BY JASMINE PROTEAU
Many artists have one piece that they feel is unfinished, a piece they are so obsessed with they are truly unable to let it go. For Gustav Klimt this work was ‘Death and Life’ a painting he believed to be his most important figurative work but it was also a piece that he altered repeatedly a few years before his own death in 1918.
The Austrian artist was one of seven children born to Ernst and Anna Klimt – a gold smith and a musician, respectively. As immigrants from Bohemia, the economy and their immigrant status made it difficult for Ernest to find work. Gustav grew up in poverty. Perhaps this poverty influenced Gustav’s later artistic career that displayed his love of ornate decoration and costume – something he could only have dreamt of having as a poor child in the beautiful splendour of Vienna. Displaying an early interest in art, Gustav was accepted to the Vienna School of Arts and Crafts on a scholarship at just fourteen years old. With the gift of natural talent, he went on to garner a significant amount of success during his lifetime.
Klimt was originally trained as an architectural painter of interior murals. Many of his earliest works were done in large public buildings such as universities and museums. The Austrian Emperor Franz Josef I recognized the talent in his mural work, and in 1888 he was awarded the Golden Order of Merit. He later ventured into new artistic territory and developed his own, more personal, style. The aesthetic he developed in painting was unlike anything seen before with a mixture of artistic styles and mediums. Perhaps it was Gustav’s early exposure to his father’s gold engraving work that influenced his use of gold leaf in his ‘Golden Phase’ works, while it is possible that his mother’s music can be attributed as influencing the soft, flowing quality found in the sensuality of his female figures. Klimt’s trips to Venice and Ravenna are thought to have influenced his mosaic style, as the cities are well known for Byzantine imagery, their use of gold, and intricate mosaic designs.
This new style was very provocative for its day, as new art always is, and was criticized for its overt sensuality – with some critics even calling it pornographic. Finding it difficult to promote his new art, Klimt became a founding member of the Wiener Sezession (Secession Movement) in 1897 that looked to promote young artists experimenting with a range of styles and techniques. He continued to work with this movement until 1908. It would only be during his ‘Golden Phase’ (1899-1910) that he would again receive praise in recognition for his work.
Painted in 1910 during his ‘Golden Phase’, ‘Death and Life’ won first prize at the 1911 world fair in Rome. The work represents a figurative look at life and death. The lone figure of death, resembling something akin to the grim reaper, gazes intently on the living. They are in a relaxed and dreamlike state – completely unaware that death eagerly awaits them. The people gather together, entangled in each other’s lives, while death is alone – perhaps indicating how Klimt viewed the afterlife. Interestingly, the figures of life are all of different sex, age and race successfully alluding to the fact that in the end no one escapes death. The background, now a dark grey, had previously been a bright gold. Klimt also embellished his signature style of patterned decorative detail both to the figures of life and death.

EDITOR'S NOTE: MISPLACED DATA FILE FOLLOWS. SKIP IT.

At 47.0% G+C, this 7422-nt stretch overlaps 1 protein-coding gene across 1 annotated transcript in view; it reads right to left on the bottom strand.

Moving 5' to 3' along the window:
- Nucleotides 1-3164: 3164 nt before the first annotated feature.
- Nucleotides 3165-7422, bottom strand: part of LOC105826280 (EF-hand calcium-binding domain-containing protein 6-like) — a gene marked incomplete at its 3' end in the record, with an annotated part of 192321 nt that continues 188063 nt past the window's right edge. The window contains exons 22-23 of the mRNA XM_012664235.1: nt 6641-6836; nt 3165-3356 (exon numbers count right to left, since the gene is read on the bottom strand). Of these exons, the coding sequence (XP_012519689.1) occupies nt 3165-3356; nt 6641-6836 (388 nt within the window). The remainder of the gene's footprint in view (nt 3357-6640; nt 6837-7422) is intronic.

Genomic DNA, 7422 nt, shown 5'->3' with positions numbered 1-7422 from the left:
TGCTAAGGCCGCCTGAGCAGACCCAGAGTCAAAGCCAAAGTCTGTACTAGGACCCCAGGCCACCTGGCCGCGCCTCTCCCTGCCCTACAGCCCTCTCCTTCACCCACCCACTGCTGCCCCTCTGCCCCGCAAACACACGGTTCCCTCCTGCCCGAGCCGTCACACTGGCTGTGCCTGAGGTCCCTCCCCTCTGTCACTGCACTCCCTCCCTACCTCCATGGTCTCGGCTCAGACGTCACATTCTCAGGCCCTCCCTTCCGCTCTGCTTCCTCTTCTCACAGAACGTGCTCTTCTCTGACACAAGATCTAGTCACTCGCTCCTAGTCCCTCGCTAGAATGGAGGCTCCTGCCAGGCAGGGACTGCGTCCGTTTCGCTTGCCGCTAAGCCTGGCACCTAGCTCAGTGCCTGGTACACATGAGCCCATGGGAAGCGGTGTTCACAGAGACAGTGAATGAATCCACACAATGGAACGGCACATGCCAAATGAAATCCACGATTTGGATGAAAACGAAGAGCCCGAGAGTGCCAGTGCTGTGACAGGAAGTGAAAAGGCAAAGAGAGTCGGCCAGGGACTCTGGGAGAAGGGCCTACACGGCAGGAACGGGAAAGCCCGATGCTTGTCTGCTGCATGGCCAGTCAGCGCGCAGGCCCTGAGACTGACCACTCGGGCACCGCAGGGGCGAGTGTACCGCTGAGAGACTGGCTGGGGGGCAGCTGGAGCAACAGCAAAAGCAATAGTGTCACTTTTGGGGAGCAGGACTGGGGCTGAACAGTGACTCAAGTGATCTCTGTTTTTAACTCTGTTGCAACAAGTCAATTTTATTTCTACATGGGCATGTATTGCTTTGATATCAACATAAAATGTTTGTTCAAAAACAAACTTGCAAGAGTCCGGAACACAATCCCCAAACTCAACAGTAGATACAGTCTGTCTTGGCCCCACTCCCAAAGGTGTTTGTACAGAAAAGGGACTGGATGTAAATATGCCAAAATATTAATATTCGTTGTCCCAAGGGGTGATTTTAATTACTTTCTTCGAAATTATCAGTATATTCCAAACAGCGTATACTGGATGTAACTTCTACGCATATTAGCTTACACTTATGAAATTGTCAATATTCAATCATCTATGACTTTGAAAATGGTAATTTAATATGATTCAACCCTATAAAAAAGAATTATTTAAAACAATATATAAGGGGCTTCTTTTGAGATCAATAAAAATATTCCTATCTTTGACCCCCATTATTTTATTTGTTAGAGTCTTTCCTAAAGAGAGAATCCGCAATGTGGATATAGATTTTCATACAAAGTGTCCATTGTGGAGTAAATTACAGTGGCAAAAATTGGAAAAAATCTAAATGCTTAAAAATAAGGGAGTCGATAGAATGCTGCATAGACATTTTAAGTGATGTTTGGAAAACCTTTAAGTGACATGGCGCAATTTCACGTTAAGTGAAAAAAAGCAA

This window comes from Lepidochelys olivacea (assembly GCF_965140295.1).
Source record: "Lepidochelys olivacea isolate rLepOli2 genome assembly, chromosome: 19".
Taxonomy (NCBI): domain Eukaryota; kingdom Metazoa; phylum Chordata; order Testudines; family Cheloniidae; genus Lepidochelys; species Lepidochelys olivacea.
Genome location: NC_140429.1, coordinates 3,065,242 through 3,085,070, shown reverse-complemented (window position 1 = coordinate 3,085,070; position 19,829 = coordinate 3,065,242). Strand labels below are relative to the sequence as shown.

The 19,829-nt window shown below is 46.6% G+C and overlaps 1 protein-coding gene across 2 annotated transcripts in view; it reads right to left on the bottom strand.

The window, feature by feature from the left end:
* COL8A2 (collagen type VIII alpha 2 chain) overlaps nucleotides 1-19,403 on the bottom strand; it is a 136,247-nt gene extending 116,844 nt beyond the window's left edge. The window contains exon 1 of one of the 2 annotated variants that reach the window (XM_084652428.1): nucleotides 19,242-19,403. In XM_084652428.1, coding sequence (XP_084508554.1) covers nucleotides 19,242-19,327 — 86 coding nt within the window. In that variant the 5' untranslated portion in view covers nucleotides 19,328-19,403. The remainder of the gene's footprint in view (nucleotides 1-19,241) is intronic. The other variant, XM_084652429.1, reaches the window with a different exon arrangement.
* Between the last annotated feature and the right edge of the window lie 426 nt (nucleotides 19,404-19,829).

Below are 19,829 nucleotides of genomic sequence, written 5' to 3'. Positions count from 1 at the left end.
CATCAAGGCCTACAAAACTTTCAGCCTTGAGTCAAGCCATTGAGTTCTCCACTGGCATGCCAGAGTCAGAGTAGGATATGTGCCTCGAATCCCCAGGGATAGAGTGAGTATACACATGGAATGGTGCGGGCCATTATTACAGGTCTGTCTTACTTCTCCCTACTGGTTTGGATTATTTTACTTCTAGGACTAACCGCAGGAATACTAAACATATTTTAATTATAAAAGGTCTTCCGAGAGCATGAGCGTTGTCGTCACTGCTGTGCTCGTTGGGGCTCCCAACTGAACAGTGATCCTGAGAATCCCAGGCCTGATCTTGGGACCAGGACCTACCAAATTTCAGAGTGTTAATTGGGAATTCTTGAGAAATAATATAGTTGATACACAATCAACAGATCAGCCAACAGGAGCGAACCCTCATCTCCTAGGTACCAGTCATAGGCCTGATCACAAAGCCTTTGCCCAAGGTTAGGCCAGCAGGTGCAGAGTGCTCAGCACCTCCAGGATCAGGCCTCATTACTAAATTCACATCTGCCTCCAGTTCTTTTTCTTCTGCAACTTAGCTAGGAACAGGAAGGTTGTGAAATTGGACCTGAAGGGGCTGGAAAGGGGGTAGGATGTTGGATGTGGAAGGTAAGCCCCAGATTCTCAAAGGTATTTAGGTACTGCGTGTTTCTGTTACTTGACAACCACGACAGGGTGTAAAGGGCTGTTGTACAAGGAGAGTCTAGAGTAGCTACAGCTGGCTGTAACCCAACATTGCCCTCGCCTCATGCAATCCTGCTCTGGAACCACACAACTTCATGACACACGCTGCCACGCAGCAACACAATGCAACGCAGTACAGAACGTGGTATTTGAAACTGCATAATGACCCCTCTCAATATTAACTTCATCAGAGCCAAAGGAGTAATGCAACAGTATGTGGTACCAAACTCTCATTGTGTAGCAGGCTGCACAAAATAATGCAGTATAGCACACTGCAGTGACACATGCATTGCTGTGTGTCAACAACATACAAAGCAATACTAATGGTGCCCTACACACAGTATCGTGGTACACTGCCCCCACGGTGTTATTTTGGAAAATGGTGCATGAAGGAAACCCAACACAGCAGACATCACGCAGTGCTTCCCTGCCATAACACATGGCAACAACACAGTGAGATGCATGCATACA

In 1915, Klimt suddenly became unhappy with the painting and decided to make alterations of the work while it was still framed. He continued to alter the work until his own death a few years later in 1918. But why the sudden need to alter the piece? Was it merely a morbid foreshadowing of his own death? Or was he influenced by the First World War and the new ways in which death sought out the living? If so, his work could only foreshadow what was to come when in 1939 many of his works were stolen from wealthy Jewish families in Vienna – none more famous today than that of the portrait of Adele Bloch-Bauer.
One has to wonder why Klimt would choose to alter this painting so long after its apparent completion. Had he changed his mind about death for some reason? Klimt left little in the way of written clues since he did not keep a diary. In one of his rare written pieces he explained: “There is nothing special about me. I am a painter who paints day after day from morning to night…Whoever wants to know something about me… ought to look carefully at my pictures” . Then look we shall, but it can only ever be guesswork, hinting at Klimt’s intentions and state of mind.
Perhaps he felt that muting the background and adding decoration to ‘Death and Life’ would bring further attention to the figures, and thus, adding to the importance of life and the ultimate end that death brings. Maybe his alterations were done with the new knowledge of death’s horrors brought on by the First World War. It is possible that he felt that death did not deserve a gilded background – a sort of disenchantment with the idea of death. This would be rather fitting as many artistic movements, such as Dadaism (e.g. ‘Fountain’, Duchamp’s 1917 ready-made upside-down urinal), were born out of the need to rebel against the atrocities of war. Death was no longer glorious and honourable – fit to be bedecked with gold – but rather horrifying and greedy, a suffocating grey shroud.